“More than 85% of our buildings and offices are open, and we’re welcoming our teammates back,” Moynihan said. “This means more face-to-face meetings, helping to increase sales of consumer products and drive strong household growth in wealth management, and increased prospect calling in commercial banking. Consumer spending has significantly surpassed pre-pandemic levels, deposit growth is strong, and loan levels have begun to grow.”

Read more: Bank of America’s home lending business takes a hit in Q4

Still, its revenues dropped 4% to $21.5 billion and missed analysts’ revenue predictions of $21.8 billion. BofA chief financial officer Paul Donofrio cited the “continued challenge of low-interest rates” as the reason for the decline, with the bank’s net interest income falling 6% to $10.23 billion in the second quarter.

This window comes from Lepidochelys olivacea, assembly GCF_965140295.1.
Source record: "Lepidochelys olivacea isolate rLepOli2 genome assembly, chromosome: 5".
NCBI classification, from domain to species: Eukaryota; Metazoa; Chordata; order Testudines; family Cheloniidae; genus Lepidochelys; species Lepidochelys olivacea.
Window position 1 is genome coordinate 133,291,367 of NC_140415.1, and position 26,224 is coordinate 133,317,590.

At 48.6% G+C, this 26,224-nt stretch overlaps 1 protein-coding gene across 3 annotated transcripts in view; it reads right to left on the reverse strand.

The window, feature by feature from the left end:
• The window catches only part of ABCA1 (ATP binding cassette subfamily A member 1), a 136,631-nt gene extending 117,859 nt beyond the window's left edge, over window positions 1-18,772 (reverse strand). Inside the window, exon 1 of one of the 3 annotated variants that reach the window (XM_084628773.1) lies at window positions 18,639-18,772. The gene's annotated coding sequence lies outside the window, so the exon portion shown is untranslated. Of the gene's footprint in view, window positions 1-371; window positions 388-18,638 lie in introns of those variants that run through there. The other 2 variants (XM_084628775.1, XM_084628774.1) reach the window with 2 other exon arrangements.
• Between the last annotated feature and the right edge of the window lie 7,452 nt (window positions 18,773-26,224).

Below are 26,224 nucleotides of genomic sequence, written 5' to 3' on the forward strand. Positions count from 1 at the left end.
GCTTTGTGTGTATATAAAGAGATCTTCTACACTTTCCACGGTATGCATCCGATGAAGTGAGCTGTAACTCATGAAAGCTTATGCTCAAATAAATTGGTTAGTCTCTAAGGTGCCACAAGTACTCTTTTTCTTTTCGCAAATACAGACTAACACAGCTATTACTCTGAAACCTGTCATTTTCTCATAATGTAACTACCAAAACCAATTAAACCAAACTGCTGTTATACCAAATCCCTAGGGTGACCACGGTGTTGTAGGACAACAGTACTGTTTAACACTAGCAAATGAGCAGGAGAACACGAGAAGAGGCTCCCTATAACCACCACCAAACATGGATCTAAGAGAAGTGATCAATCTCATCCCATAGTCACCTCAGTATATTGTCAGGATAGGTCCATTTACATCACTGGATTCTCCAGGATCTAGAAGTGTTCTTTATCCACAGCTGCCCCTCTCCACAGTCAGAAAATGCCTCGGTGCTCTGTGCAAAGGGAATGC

While rates hover at record lows, Donofrio pointed to signs that BofA’s lending is improving. Total loans and leases grew 2% from $903.09 billion in the first quarter to $918.93 billion in the second quarter.

“We believe our continued focus on client selection and responsible growth has positioned us well,” he said. “Total loan balances grew for the first time since the first quarter of 2020 even as we recorded the lowest credit loss rates in 25 years